A new diversity report reveals that while many defendants are "criminals," the judges presiding over their trials are "law-abiding" citizens.
"It just goes to show that historical inequalities haven't changed much in the last few decades," says a new taxpayer funded task force. The task force, created by the Supervisor of diversity and equality for minorities, has been studying the alarming rate of convictions of people accused of crimes.
"Criminals are disproportionaly locked up when you compare their incarceration rate to that of the general public," said Juan Garcia, a senior member of the task force and recently paroled felon. "Juries are looking at the crimes rather than the troubled childhood of the defendant."
The task force has recommended that newly appointed judges also be current or former inmates in our criminal justice system. "The constitution clearly says that defendants should be given a trial by their peers, that means a drug dealing rapist should have a like-minded person presiding over their trial."
"Dude, you got a hit?" asked one judge recently appointed after the task force report came out. "It's like, I see my old homies on trial, and like, I just, like, tell that prosecutor to shut up, you know what I'm saying?"
The state of Oregon knows what he's saying, they have since created an Oregon Criminal Lawyers Association to promote criminal candidates for judicial appointements. Miguel Sachez of the association says "criminals really are discriminated against as a group when it comes to judicial positions, if we are to be a truly diverse and tolerant society we just can't let this go on."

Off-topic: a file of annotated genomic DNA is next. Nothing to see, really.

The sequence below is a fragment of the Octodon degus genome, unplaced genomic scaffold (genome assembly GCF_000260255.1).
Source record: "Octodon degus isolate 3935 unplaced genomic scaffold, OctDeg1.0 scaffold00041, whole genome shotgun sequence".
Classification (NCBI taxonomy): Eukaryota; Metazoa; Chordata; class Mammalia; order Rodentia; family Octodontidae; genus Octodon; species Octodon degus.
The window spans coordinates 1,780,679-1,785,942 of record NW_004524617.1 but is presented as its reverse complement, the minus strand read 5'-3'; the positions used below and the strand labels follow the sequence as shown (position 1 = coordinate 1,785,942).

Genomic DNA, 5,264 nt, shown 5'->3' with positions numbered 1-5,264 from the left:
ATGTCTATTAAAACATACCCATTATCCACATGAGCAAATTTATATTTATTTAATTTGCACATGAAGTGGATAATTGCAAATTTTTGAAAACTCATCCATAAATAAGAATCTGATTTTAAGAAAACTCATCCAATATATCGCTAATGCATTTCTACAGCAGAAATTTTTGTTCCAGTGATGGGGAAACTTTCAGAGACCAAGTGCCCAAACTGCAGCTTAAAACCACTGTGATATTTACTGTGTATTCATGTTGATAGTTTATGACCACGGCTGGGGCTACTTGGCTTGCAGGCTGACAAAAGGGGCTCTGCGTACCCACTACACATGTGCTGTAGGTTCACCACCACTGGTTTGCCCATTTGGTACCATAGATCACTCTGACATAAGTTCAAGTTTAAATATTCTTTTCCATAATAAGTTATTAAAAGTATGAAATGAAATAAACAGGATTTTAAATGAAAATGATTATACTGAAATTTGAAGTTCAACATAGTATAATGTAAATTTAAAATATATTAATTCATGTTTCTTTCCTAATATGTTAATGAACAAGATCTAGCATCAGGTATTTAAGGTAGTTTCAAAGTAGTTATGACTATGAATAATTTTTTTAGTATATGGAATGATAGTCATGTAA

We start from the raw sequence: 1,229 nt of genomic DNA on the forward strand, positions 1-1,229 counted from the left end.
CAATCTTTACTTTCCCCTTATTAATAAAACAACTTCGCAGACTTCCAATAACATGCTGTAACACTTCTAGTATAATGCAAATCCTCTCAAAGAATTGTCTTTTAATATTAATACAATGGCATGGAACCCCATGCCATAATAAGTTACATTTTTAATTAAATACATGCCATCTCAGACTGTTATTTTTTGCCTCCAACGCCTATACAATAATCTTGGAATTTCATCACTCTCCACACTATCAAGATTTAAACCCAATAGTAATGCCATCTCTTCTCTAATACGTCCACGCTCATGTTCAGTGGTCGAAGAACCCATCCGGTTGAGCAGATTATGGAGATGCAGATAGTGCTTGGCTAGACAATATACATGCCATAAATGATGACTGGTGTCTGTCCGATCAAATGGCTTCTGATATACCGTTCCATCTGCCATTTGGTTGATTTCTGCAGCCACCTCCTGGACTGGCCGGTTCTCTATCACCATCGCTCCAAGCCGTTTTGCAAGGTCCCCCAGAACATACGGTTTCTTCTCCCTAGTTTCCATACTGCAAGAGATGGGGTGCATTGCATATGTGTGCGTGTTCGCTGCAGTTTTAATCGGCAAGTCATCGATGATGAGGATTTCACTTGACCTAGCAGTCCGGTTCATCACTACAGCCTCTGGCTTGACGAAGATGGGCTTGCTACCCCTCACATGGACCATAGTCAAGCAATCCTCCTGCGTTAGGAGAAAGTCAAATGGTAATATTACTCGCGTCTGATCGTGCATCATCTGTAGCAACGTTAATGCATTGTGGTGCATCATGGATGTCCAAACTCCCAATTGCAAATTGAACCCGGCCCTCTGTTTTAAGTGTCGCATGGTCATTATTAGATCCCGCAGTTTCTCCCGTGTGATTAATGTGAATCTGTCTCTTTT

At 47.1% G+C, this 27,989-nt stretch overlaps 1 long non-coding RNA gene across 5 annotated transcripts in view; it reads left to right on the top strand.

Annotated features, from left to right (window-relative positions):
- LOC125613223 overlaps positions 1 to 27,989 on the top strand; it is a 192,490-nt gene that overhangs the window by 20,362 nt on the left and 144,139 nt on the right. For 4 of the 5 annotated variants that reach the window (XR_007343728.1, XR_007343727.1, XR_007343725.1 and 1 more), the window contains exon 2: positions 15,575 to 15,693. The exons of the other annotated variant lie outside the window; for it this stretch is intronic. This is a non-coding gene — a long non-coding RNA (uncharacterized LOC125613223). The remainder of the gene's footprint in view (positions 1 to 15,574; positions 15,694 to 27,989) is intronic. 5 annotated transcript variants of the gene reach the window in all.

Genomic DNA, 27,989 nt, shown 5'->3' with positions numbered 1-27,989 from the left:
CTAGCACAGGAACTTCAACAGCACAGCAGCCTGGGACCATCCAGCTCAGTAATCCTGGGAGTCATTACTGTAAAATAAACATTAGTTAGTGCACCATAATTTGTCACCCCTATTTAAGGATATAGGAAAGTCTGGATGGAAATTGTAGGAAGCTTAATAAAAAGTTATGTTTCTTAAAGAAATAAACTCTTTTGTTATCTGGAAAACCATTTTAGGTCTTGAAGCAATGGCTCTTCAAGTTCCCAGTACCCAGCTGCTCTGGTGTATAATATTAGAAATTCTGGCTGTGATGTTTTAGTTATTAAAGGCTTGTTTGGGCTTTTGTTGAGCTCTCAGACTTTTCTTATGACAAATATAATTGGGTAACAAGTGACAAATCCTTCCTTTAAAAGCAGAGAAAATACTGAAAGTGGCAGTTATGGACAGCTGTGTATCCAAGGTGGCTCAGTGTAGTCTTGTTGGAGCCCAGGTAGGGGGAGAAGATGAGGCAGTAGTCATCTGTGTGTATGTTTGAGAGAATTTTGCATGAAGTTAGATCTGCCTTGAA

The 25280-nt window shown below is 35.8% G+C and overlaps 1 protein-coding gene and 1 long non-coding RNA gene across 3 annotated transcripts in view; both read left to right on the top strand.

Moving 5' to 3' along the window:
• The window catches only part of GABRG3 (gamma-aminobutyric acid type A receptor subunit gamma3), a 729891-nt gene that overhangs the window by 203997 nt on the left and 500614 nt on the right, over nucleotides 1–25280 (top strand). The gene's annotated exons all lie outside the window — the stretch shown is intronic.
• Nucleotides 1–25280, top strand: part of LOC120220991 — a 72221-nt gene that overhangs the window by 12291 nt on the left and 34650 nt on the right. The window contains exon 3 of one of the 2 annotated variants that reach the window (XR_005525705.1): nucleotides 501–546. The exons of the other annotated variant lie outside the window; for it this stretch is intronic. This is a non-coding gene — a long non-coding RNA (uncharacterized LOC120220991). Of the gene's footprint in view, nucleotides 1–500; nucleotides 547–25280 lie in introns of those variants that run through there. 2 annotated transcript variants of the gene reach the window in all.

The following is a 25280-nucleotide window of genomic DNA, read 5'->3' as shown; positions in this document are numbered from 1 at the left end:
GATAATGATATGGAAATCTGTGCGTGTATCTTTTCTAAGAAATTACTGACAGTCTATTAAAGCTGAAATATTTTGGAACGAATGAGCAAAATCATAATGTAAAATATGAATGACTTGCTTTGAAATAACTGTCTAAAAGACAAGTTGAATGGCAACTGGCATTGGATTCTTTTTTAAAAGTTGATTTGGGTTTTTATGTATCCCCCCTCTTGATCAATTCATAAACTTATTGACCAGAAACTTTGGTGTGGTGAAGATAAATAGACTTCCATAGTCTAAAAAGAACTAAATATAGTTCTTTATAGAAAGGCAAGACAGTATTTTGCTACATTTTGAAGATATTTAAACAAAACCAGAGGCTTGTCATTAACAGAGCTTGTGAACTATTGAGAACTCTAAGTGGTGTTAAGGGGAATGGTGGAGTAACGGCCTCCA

*The above was a parody of this story*
Seeking equality for all
Joseph Ochoa and Marco Hernandez are two of the newer faces of justice in Oregon.
They represent the progress that minorities have made in the 11 years since a task force issued a landmark report on racial and ethnic problems in Oregon's judicial system.
The Oregon Supreme Court Task Force on Racial/Ethnic Issues in the Judicial System reported in May 1994 that minorities fared very poorly in the state court system.
Blacks, Hispanics and Native Americans continue to be locked up in greater numbers than their shares of Oregon's population.
Rather than ask the question: Are blacks, hispanics and native Americans commiting crimes in greater number than their shares of Oregon's population the media and government assume that racism must be the only factor involved.
So now we have an affirmative action plan for judges. If I was judge Ochoa or judge Hernandez I would be embarrassed to think that I got where I was just because of the color of my skin rather than the content of my character and abilities as a lawyer.
And for all you idiots who are going to accuse me of comparing minorites to criminals in my parody, I will use the compelling argument that Ellen Goodmen used today to refute a comment by the CWA: "Say what?"